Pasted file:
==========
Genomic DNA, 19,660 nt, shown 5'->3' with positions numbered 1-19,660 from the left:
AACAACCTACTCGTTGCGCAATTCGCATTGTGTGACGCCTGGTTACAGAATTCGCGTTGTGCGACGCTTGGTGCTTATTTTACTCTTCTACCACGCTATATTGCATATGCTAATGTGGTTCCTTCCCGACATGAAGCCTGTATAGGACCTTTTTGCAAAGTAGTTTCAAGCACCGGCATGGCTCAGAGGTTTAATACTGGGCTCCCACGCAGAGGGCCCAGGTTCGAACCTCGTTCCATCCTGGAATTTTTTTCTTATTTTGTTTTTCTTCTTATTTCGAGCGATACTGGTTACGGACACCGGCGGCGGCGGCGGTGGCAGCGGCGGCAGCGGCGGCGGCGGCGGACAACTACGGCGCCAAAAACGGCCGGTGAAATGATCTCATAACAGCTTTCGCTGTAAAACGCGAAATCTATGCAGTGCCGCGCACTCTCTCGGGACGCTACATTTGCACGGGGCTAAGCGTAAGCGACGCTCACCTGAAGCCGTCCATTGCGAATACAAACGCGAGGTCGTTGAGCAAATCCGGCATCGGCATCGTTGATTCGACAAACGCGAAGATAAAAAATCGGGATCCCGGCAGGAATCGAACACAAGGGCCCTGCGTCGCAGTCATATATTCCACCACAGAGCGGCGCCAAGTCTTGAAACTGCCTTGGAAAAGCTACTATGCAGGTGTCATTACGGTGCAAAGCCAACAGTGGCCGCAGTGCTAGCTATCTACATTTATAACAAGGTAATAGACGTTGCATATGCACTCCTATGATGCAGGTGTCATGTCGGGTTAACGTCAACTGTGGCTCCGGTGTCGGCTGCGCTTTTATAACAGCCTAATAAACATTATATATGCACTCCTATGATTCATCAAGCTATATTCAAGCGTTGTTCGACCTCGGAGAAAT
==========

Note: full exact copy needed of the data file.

Genomic DNA, 19,660 nt, shown 5'->3' with positions numbered 1-19,660 from the left:
AACAACCTACTCGTTGCGCAATTCGCATTGTGTGACGCCTGGTTACAGAATTCGCGTTGTGCGACGCTTGGTGCTTATTTTACTCTTCTACCACGCTATATTGCATATGCTAATGTGGTTCCTTCCCGACATGAAGCCTGTATAGGACCTTTTTGCAAAGTAGTTTCAAGCACCGGCATGGCTCAGAGGTTTAATACTGGGCTCCCACGCAGAGGGCCCAGGTTCGAACCTCGTTCCATCCTGGAATTTTTTTCTTATTTTGTTTTTCTTCTTATTTCGAGCGATACTGGTTACGGACACCGGCGGCGGCGGCGGTGGCAGCGGCGGCAGCGGCGGCGGCGGCGGACAACTACGGCGCCAAAAACGGCCGGTGAAATGATCTCATAACAGCTTTCGCTGTAAAACGCGAAATCTATGCAGTGCCGCGCACTCTCTCGGGACGCTACATTTGCACGGGGCTAAGCGTAAGCGACGCTCACCTGAAGCCGTCCATTGCGAATACAAACGCGAGGTCGTTGAGCAAATCCGGCATCGGCATCGTTGATTCGACAAACGCGAAGATAAAAAATCGGGATCCCGGCAGGAATCGAACACAAGGGCCCTGCGTCGCAGTCATATATTCCACCACAGAGCGGCGCCAAGTCTTGAAACTGCCTTGGAAAAGCTACTATGCAGGTGTCATTACGGTGCAAAGCCAACAGTGGCCGCAGTGCTAGCTATCTACATTTATAACAAGGTAATAGACGTTGCATATGCACTCCTATGATGCAGGTGTCATGTCGGGTTAACGTCAACTGTGGCTCCGGTGTCGGCTGCGCTTTTATAACAGCCTAATAAACATTATATATGCACTCCTATGATTCATCAAGCTATATTCAAGCGTTGTTCGACCTCGGAGAAAT